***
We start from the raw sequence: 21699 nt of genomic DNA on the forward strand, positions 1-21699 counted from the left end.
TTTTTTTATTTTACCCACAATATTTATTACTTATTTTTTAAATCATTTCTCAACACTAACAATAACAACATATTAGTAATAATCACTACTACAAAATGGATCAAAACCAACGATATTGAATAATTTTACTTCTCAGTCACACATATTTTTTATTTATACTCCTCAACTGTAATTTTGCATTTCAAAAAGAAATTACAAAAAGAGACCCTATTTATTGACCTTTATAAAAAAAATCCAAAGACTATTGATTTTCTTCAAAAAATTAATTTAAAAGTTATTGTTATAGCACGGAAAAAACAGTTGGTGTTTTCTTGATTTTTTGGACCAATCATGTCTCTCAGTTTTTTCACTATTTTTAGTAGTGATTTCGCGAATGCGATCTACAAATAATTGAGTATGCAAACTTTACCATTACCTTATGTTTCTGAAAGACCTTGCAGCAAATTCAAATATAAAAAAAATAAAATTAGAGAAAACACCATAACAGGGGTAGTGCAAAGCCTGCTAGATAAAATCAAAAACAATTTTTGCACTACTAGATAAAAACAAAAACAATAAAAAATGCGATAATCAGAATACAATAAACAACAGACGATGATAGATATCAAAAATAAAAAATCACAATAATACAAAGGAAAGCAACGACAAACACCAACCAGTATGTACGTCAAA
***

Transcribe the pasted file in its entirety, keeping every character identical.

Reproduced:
We start from the raw sequence: 21699 nt of genomic DNA on the forward strand, positions 1-21699 counted from the left end.
TTTTTTTATTTTACCCACAATATTTATTACTTATTTTTTAAATCATTTCTCAACACTAACAATAACAACATATTAGTAATAATCACTACTACAAAATGGATCAAAACCAACGATATTGAATAATTTTACTTCTCAGTCACACATATTTTTTATTTATACTCCTCAACTGTAATTTTGCATTTCAAAAAGAAATTACAAAAAGAGACCCTATTTATTGACCTTTATAAAAAAAATCCAAAGACTATTGATTTTCTTCAAAAAATTAATTTAAAAGTTATTGTTATAGCACGGAAAAAACAGTTGGTGTTTTCTTGATTTTTTGGACCAATCATGTCTCTCAGTTTTTTCACTATTTTTAGTAGTGATTTCGCGAATGCGATCTACAAATAATTGAGTATGCAAACTTTACCATTACCTTATGTTTCTGAAAGACCTTGCAGCAAATTCAAATATAAAAAAAATAAAATTAGAGAAAACACCATAACAGGGGTAGTGCAAAGCCTGCTAGATAAAATCAAAAACAATTTTTGCACTACTAGATAAAAACAAAAACAATAAAAAATGCGATAATCAGAATACAATAAACAACAGACGATGATAGATATCAAAAATAAAAAATCACAATAATACAAAGGAAAGCAACGACAAACACCAACCAGTATGTACGTCAAA